Can you please expand on this quote, and back it up with scripture? You do realise that when you make an assertion as a Christian, it has to be supported by Biblical truth, yes?
“certain Churches have taken up as a mission to make sure that children know that they are loved by God just as He made them. They are also there to tell young adults that the love they might feel for members of the same sex is natural and can be life-creating.”
Question 1. How is love for the same sex life-creating? One male and one female (2 people of the opposite sex, not 3, not 4, not 2 males, not 2 females) is required to create life.
Question 2. How do you categorically know that love for same sex is natural?
Question 3. (a) How do you know that God makes some children gay? I’m having trouble finding this in His Word. (b) If you really believe this, are you saying that God is homosexual also, since we are made in His image?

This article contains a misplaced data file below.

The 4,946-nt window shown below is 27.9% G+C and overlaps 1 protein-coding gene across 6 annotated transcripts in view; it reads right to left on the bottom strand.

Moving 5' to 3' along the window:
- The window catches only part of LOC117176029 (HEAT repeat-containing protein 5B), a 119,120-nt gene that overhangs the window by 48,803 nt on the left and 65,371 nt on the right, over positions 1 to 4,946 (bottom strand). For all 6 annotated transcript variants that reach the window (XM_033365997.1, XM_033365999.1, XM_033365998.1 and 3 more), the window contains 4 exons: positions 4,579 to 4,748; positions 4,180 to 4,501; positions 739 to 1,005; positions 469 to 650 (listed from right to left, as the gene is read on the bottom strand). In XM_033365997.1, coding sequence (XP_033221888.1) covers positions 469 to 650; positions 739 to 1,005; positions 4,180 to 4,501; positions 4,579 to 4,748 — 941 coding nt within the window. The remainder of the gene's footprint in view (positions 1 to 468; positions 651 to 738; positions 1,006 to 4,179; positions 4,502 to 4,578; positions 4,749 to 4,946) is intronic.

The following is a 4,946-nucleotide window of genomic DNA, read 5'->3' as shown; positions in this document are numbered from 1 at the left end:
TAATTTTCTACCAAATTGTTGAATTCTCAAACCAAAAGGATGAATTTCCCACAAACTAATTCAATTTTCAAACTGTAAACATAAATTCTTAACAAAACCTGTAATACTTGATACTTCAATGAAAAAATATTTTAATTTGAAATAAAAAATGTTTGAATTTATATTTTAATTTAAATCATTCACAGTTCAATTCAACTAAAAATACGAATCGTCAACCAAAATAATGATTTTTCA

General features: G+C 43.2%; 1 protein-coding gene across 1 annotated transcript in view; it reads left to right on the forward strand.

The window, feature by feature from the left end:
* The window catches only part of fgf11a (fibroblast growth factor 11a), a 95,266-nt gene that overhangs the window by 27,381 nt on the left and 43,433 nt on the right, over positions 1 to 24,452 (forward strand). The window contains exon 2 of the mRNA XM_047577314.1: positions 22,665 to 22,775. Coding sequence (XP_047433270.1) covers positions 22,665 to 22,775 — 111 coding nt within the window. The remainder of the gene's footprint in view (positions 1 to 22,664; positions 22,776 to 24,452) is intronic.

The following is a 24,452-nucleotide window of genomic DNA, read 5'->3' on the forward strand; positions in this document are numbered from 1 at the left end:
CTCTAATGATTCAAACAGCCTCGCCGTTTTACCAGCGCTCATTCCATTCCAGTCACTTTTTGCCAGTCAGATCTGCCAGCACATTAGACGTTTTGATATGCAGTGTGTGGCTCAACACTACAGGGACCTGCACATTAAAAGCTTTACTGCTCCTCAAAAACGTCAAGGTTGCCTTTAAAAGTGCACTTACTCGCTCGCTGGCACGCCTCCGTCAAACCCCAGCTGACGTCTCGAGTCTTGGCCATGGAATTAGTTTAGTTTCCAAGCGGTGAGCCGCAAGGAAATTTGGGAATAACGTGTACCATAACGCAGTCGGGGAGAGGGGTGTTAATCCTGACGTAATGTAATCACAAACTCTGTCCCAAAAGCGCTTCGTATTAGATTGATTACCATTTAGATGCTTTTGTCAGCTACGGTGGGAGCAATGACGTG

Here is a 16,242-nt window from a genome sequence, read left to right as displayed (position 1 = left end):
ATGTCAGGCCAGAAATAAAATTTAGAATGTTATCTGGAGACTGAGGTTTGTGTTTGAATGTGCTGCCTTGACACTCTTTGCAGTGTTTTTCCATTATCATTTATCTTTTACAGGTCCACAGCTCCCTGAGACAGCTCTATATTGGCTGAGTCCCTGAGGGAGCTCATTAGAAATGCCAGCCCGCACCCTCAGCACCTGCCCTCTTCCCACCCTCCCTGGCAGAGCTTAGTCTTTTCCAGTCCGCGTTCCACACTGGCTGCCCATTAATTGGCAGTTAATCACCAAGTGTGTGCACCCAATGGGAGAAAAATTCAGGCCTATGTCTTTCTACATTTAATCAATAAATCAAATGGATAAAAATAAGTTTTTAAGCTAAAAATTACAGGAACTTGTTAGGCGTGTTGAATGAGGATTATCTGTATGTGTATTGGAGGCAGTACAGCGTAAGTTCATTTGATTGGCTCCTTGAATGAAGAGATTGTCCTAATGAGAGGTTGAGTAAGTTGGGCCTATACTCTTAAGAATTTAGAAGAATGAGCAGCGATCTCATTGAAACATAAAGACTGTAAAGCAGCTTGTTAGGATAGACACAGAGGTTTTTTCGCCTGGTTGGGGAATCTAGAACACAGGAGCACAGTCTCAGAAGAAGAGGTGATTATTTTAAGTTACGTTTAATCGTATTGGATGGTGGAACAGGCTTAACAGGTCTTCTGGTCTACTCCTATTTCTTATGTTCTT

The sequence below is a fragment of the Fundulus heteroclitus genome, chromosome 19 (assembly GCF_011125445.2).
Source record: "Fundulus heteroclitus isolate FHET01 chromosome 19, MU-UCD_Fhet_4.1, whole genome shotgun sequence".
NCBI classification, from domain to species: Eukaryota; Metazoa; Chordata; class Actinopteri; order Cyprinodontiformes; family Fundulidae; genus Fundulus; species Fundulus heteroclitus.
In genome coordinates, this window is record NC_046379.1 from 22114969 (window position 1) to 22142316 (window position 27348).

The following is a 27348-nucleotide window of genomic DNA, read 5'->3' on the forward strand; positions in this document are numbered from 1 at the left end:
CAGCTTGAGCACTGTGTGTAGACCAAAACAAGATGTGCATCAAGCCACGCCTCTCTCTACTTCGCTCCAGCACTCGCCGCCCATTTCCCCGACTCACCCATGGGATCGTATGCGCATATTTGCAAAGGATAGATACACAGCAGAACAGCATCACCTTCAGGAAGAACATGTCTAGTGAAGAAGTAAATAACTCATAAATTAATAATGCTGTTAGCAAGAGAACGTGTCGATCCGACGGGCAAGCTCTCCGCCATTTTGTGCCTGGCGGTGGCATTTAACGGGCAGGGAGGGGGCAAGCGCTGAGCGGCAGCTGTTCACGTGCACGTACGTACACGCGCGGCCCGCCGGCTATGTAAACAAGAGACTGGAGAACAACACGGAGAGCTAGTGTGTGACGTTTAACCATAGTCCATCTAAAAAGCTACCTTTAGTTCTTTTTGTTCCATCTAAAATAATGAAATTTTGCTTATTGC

Question 4. Why aren’t you willing to err on the side of caution? For example, are you prepared to risk the possibility that God actually doesn’t approve of homosexuality and the fact that your words are aiding people to be slaves to their homosexual sin? (Nobody supporting homosexual Christianity has been able to answer this one using reasonable arguments, without just attacking me. Hoping you can answer it. )
I can only assume that you are not an Orthodox Christian. The Orthodox Church has always based its teachings on the Bible as well as Holy Tradition. There are numerous beliefs and practices in the Orthodox Church which one cannot find in the Holy Scriptures. For example, there are second and even third marriages in the Church, women are not allowed, according to strict canonical law, allowed to receive Holy Communion (Eucharist) when menstruating, the various fasting rules and regulations and a myriad of other laws and practices not found in the Bible. Some are still adhered to with great reverence – for example, the calculation of when to celebrate Pascha (Easter) – a fourth century decision and other practices are not so strictly enforced. To answer your questions directly: